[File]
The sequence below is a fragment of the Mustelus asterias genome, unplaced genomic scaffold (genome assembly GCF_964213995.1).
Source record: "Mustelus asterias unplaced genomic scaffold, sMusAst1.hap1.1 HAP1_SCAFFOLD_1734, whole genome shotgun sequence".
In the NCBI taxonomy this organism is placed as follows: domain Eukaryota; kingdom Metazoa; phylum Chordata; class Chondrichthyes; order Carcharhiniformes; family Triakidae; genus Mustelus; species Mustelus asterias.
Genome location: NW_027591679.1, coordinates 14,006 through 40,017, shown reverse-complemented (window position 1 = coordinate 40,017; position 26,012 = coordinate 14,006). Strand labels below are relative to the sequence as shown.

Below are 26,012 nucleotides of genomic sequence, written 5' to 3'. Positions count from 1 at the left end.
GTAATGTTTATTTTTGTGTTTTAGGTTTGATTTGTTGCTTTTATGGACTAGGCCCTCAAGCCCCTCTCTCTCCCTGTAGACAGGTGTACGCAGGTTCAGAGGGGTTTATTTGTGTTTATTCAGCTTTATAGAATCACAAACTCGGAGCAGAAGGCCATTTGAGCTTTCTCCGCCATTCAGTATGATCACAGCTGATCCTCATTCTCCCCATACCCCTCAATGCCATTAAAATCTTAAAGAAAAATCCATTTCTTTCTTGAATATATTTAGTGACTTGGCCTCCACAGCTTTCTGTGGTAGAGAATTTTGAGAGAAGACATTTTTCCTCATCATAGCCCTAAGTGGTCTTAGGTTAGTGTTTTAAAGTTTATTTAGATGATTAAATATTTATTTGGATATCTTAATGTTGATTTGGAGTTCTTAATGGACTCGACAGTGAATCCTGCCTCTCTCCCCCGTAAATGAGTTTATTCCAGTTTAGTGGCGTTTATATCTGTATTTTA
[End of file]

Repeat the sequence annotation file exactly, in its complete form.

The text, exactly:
The sequence below is a fragment of the Mustelus asterias genome, unplaced genomic scaffold (genome assembly GCF_964213995.1).
Source record: "Mustelus asterias unplaced genomic scaffold, sMusAst1.hap1.1 HAP1_SCAFFOLD_1734, whole genome shotgun sequence".
In the NCBI taxonomy this organism is placed as follows: domain Eukaryota; kingdom Metazoa; phylum Chordata; class Chondrichthyes; order Carcharhiniformes; family Triakidae; genus Mustelus; species Mustelus asterias.
Genome location: NW_027591679.1, coordinates 14,006 through 40,017, shown reverse-complemented (window position 1 = coordinate 40,017; position 26,012 = coordinate 14,006). Strand labels below are relative to the sequence as shown.

Below are 26,012 nucleotides of genomic sequence, written 5' to 3'. Positions count from 1 at the left end.
GTAATGTTTATTTTTGTGTTTTAGGTTTGATTTGTTGCTTTTATGGACTAGGCCCTCAAGCCCCTCTCTCTCCCTGTAGACAGGTGTACGCAGGTTCAGAGGGGTTTATTTGTGTTTATTCAGCTTTATAGAATCACAAACTCGGAGCAGAAGGCCATTTGAGCTTTCTCCGCCATTCAGTATGATCACAGCTGATCCTCATTCTCCCCATACCCCTCAATGCCATTAAAATCTTAAAGAAAAATCCATTTCTTTCTTGAATATATTTAGTGACTTGGCCTCCACAGCTTTCTGTGGTAGAGAATTTTGAGAGAAGACATTTTTCCTCATCATAGCCCTAAGTGGTCTTAGGTTAGTGTTTTAAAGTTTATTTAGATGATTAAATATTTATTTGGATATCTTAATGTTGATTTGGAGTTCTTAATGGACTCGACAGTGAATCCTGCCTCTCTCCCCCGTAAATGAGTTTATTCCAGTTTAGTGGCGTTTATATCTGTATTTTA